The Ivan Ilyin bandwagon continues to gather passengers. The latest on board is historian Timothy Snyder, who delivered a lecture last week to the Watson Institute at Brown University in which he sought to explain Russian foreign policy through an analysis of the philosopher’s writings. The lecture promotes a familiar theme, namely: Vladimir Putin cites Ilyin; Ilyin was a fascist; therefore Putin and the regime he leads are fascist. Needless to say, I have a few problems with this, and Snyder’s lecture forces me to return once again to the topic of ‘Putin’s philosopher’, even though it means repeating myself somewhat.
Snyder begins his talk by saying that Russia’s problem is that it isn’t a real state, in that it has not worked out a system of succession of power. Instead, its leaders have deliberately chosen to falsify elections and leave Putin in power almost indefinitely. At the same time, Snyder sees the war in Ukraine as an effort to break up the Ukrainian state and prevent the European Union from becoming a state. To explain Russian behaviour, therefore, Snyder suggests that we need to find ‘an idea which is comfortable with the lack of a state’ (11.00 minute point in speech). That idea is ‘fascism’. Thus Snyder argues that it is no coincidence that the war in Ukraine has coincided with the revival of ‘a fascist geopolitical thinker’, namely Ivan Ilyin.
Next, Snyder relates favorable comments Ilyin made about Mussolini and Hitler, and after the Second World War about Franco’s Spain and Salazar’s Portugal. According to Snyder (23.50 minute point), Ilyin ‘equates Jews and Bolsheviks, Bolsheviks and Jews, and therefore approves of Hitler’s discrimination against Jews’. Snyder says that Ilyin was (35.50 minute point) ‘a Eurasianist who says we’re all basically fascists’. The message he sends is that ‘we [Russians] are innocent’ and anything which goes wrong is always somebody else’s fault (mainly the West’s). (42.00 minute point)
My purpose here is not to defend Ilyin. I’m personally of a liberal and democratic inclination. Instead, my concern is the overly simplistic theme espoused by Snyder and others: Ilyin = fascist, therefore Putin = fascist, therefore we all need to be very scared.
In my last post, I said that the ideas of Eurasianism and Alexander Dugin were just several among many influencing Russian policy makers, and even then in a highly bowdlerized way. The same could be said of Ilyin’s ideas. It’s highly debatable whether Ilyin is really as influential as Snyder makes him out to be. But even if I’m wrong about that, Snyder presents only a fraction of what the philosopher’s ideas are all about.
It is indeed true that Ilyin said some positive things about fascism. But he was hardly alone in a lot of this. Winston Churchill, for instance, praised Mussolini in a 1927 speech, saying that fascism ‘has rendered service to the whole world’. Franklin Delano Roosevelt called the Italian Duce ‘that admirable Italian gentleman’. And David Lloyd George described Hitler as ‘a born leader of men, a magnetic and dynamic personality with a single-minded purpose, a resolute will and a dauntless heart.’ But we don’t generally call them all fascists.
Moreover, although he supported authoritarian rule, Ilyin was simultaneously a trenchant opponent of all forms of totalitarianism, which he described as ‘godless’. And contrary to Snyder’s depiction of Ilyin as an anti-Semite, the Nazis actually dismissed him from his job teaching in Berlin for refusing to preach anti-Semitic doctrine. In the end he had to flee Germany.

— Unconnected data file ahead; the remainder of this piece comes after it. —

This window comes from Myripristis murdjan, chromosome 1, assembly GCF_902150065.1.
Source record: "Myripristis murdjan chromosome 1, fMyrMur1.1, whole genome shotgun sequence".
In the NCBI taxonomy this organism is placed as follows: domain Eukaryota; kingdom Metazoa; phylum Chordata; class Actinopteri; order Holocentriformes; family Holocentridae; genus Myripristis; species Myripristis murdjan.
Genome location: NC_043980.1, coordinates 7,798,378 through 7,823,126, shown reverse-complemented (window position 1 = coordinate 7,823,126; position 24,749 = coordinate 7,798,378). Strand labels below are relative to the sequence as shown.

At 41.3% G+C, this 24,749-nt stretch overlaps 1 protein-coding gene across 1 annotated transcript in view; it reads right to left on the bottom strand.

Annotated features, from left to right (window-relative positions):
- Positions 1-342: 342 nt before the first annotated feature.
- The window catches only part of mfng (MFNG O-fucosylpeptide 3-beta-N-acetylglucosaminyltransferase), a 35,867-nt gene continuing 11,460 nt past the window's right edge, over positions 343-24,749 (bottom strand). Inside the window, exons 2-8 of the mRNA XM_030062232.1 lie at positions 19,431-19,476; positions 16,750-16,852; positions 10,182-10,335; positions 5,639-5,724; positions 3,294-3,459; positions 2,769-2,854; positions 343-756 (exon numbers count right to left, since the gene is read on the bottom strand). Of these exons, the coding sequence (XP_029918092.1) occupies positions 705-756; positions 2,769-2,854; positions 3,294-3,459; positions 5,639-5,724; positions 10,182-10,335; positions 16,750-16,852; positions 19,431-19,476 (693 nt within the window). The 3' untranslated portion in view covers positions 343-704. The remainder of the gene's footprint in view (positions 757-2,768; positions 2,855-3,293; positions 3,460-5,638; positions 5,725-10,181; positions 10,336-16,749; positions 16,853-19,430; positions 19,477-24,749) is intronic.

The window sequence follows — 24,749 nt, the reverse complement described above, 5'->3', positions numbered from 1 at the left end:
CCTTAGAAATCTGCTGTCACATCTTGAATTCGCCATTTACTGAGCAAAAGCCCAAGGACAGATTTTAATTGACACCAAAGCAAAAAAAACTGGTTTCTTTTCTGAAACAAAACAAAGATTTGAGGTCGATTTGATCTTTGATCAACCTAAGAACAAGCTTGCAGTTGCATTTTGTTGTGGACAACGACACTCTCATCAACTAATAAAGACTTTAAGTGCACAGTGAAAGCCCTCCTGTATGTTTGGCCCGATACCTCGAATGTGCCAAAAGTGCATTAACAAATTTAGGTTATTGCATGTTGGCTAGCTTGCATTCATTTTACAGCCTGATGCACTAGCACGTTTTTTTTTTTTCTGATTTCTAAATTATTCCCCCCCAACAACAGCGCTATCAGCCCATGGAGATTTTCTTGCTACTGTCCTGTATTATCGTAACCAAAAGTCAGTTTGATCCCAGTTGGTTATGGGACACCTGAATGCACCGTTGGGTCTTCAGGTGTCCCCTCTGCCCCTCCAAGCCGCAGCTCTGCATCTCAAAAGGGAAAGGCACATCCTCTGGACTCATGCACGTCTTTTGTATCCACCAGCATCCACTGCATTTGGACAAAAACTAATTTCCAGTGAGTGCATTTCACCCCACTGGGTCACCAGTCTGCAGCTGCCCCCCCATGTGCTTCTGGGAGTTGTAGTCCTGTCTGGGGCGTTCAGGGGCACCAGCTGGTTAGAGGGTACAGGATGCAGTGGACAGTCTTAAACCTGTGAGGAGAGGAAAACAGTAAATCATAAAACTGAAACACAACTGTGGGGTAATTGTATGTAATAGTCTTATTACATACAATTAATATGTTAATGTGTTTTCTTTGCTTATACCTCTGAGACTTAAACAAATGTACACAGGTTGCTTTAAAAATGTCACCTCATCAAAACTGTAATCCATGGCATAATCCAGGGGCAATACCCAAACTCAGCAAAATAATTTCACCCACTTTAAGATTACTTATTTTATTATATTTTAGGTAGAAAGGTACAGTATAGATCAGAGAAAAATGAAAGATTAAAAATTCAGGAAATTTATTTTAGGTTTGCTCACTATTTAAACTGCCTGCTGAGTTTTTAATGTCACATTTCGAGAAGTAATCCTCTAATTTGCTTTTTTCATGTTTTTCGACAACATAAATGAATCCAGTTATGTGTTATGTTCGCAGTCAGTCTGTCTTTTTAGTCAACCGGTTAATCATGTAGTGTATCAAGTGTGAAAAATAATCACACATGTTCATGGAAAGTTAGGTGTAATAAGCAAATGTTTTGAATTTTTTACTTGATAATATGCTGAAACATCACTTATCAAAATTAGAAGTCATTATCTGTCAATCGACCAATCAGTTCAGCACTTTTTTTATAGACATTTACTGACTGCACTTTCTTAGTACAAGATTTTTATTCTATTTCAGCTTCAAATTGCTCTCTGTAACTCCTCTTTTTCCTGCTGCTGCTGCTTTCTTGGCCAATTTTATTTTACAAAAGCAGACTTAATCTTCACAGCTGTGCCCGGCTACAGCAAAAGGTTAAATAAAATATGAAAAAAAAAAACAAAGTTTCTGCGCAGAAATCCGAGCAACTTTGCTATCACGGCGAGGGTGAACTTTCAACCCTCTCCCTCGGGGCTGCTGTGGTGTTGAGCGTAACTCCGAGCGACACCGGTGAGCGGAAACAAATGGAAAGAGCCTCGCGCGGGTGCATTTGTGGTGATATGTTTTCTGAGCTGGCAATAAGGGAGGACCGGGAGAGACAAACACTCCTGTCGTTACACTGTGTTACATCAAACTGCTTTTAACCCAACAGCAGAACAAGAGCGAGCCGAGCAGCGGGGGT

If Snyder is right that fascists are happy with a lack of proper states, then Ilyin can’t possibly have been a fascist since the establishment of a strong, law-based state was one of his most strongly expressed principles. Ilyin placed an extraordinarily high importance on the law and on the development of ‘legal consciousness’ (pravosoznanie), things which are quite incompatible with fascism (which Snyder admits is associated with ‘arbitrariness’). Ilyin also repeatedly said that the state must be limited, that it must not intrude into people’s personal lives, and that the people must enjoy freedom of religion, speech, and assembly, and so on. Rather than saying that everything was somebody else’s fault, in his book On Resistance to Evil by Force Ilyin emphasized that those who fight an external evil have to accept that they are themselves partially responsible for it. Bolshevism, he wrote, was merely the external manifestation of the internal spiritual failings of the Russian people. He did not, as Snyder claims, say it was something imposed on Russia by the West (although he certainly viewed Marxism as a Western, not a Russian ideology).
Next, when you look at the bits of Ilyin which Putin has quoted, they are definitely not the more authoritarian ones. In 2005, for instance, Putin cited comments by Ilyin about the need to limit state power; and in 2014 he cited a statement by Ilyin about the importance of freedom.
In an article entitled ‘The Complex Legacy of Ivan Ilyin’, American scholar Philip Grier describes the philosopher’s thought as being often ‘paradoxical’. Snyder, however, seems to prefer simplicity to complexity, and so misrepresents both Ilyin and modern Russia. Clearly, Ilyin wasn’t a pro-Western liberal democrat, and if you think that Russia ought to be a pro-Western, liberal democratic nation, then Ilyin is not the philosopher for you. But it’s a step too far to go from there to saying that current Russian foreign policy is fascist in orientation.